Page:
A study of Northwestern University (NU) found that bacteria living in household dust can spread antibiotic resistance genes, and the researchers believe these genes could potentially spread to pathogens, making infections more difficult to treat.
Bacteria can share many different types of genes as long as the genes have mobile segments of DNA. NU researchers were the first to find that antibiotic resistance genes in dust microbes have mobile capabilities, the Xinhua news agency reported.
“We observed living bacteria have transferable antibiotic resistance genes,” said Erica Hartmann, an assistant professor of environmental engineering in NU’s McCormick School of Engineering.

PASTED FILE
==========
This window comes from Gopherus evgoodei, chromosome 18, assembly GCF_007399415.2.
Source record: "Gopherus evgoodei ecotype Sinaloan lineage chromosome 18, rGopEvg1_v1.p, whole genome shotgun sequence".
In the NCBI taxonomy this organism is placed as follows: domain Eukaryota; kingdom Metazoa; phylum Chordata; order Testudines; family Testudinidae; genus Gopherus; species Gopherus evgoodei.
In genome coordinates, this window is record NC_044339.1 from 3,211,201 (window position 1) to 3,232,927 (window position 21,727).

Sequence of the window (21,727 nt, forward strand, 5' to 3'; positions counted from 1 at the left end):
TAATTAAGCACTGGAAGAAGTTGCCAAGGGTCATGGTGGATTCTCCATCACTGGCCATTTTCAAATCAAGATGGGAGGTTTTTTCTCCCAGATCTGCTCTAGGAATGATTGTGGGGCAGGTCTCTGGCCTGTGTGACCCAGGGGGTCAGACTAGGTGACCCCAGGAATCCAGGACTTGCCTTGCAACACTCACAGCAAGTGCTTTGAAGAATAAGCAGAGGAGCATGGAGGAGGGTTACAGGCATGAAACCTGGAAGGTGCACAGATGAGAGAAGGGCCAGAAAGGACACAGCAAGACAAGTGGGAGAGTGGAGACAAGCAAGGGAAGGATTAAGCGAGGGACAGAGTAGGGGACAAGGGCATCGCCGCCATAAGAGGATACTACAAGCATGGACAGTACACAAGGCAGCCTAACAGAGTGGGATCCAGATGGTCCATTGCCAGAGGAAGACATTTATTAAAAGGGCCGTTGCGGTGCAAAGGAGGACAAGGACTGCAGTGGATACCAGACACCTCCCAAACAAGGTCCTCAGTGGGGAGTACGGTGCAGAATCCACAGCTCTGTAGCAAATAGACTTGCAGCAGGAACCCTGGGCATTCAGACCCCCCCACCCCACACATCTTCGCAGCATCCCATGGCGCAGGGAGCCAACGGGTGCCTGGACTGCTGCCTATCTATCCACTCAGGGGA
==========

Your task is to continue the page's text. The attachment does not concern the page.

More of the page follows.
Although it is rare for pathogens to live in indoor dust, they can hitchhike into homes and mingle with existing bacteria.
“A nonpathogen can use horizontal gene transfer to give antibiotic resistance genes to a pathogen,” Hartmann explained. “Then the pathogen becomes antibiotic resistant.”
“Microbes share genes when they get stressed out,” Hartmann said. “They aren’t equipped to handle the stress, so they share genetic elements with a microbe that might be better equipped.”
Hartmann recommends dusting with a damp cloth instead of using antimicrobial solutions, which can make bacteria more resistant to antibiotics.
The study was published Thursday in the journal PLOS Pathogens.
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